Welcome to Woody Allen’s Worst Nightmare
The red-carpet glamor, the frenzied fans, the media: Cannes is Woody Allen’s worst nightmare, the US filmmaker confides in an up-close documentary screened at the French film festival on Wednesday.
Allen, whose latest film, “To Rome With Love,” was tipped for a Cannes slot, will be staying away from the event, which runs until May 27, but the American director has long been a fixture at the Riviera festival.
Of Allen’s 40-plus films, 11 have been shown in Cannes and five have opened the film festival, and the 76-year-old’s prolific career is in focus in a movie by Robert Weide previewed a day before its out-of-competition screening.
“The whole thing is a psychological nightmare — but my wife and kids like Cannes,” the director says. “It has no reality to it. You have to learn not to take it seriously.”
Allen opened last year’s festival with “Midnight in Paris,” which became his best-performing film, grossing over $100 million.
“It’s a happy accident,” he says of its success.
Plunging viewers back in time, the documentary, titled “Woody Allen,” introduces the young man, born Allan Konigsberg, growing up in 1940s Brooklyn where “school was a curse” but “kids were safe to roam all day.”
“I was the world’s worst student,” he quips. But a job writing newspaper jokes set him on a precocious road to success, and by the age of 17 he was earning more than his parents.
Before long he had found a pseudonym, Woody Allen, acquired the Olympia typewriter on which he still pounds out every word he writes and settled on a pair of thick black-rimmed spectacles as his fashion look for life.
His first steps on the stage were a stomach-churning ordeal for the uncharismatic Allen — but little by little he found his voice, and an audience, opening up the world of filmmaking.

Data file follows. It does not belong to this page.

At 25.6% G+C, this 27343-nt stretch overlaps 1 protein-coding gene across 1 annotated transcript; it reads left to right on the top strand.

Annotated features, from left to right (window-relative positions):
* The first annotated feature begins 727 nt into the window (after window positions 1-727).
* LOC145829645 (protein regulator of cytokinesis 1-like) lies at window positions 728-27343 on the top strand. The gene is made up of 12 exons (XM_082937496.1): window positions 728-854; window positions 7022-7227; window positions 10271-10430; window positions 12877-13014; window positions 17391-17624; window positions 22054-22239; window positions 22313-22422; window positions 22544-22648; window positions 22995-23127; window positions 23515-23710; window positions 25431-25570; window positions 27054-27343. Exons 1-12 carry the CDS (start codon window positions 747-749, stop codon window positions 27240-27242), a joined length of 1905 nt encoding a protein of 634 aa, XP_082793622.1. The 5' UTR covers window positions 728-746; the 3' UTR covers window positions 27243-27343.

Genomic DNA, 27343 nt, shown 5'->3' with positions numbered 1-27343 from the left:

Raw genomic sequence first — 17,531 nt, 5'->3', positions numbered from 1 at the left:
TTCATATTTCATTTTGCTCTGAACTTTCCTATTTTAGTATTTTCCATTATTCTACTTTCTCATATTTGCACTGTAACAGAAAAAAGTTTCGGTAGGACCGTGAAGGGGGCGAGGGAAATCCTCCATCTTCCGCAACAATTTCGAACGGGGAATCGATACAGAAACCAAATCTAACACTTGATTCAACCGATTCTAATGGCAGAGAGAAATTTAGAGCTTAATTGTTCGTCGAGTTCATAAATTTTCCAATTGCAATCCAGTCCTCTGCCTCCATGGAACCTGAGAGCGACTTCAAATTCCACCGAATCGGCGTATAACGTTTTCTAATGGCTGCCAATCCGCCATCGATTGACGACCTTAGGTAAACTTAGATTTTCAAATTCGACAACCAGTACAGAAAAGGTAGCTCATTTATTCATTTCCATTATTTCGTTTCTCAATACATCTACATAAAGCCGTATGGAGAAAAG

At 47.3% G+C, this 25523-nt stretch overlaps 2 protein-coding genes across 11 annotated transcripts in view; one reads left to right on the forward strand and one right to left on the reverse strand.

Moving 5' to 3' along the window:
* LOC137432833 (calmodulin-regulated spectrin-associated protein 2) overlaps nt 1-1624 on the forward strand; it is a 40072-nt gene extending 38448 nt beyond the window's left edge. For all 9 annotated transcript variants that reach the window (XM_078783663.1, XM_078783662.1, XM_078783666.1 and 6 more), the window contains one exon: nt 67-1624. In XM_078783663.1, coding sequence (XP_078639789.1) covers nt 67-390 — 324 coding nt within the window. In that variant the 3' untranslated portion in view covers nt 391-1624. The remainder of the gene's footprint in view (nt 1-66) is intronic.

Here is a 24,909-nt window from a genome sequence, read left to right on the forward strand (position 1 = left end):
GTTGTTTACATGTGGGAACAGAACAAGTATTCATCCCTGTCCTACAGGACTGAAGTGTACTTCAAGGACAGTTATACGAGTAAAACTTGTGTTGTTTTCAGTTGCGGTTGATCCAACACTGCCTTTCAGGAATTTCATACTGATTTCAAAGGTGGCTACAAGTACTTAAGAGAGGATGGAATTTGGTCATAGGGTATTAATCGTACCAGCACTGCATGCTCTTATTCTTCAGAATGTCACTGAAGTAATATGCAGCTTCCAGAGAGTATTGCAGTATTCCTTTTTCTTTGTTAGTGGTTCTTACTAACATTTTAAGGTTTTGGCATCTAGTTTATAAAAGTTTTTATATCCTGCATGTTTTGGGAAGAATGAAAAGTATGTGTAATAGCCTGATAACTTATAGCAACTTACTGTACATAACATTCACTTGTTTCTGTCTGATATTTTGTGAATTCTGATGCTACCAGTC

From his first comedy, “What’s New Pussycat?” — the “mangled” script of which ensured he demanded full control over all subsequent films — the documentary spans his movie career, including “Annie Hall,” “Manhattan” and the “Purple Rose of Cairo.”
Diane Keaton, his first muse, is interviewed at length, and the film touches on the scandal over Allen’s affair with the adoptive daughter of his second great love, Mia Farrow, putting an end to their relationship. He married Farrow’s daughter, Soon-Yi Previn, in 1997.
Allen is typically candid on the subject of sex, recalling being slapped down as a schoolboy for making advances on a fellow pupil, and confessing to a healthy sexual appetite, even now in his 70s.
On death, he is deadpan: “My relationship with death remains the same: I am strongly against it,” he tells a delighted press conference, filmed in Cannes.
Looking back at his filmography, he is characteristically self-deprecating. “So few of them have really been worth anything,” he says. But “if I keep making films, every once in a while I’ll get lucky and one will stand out.”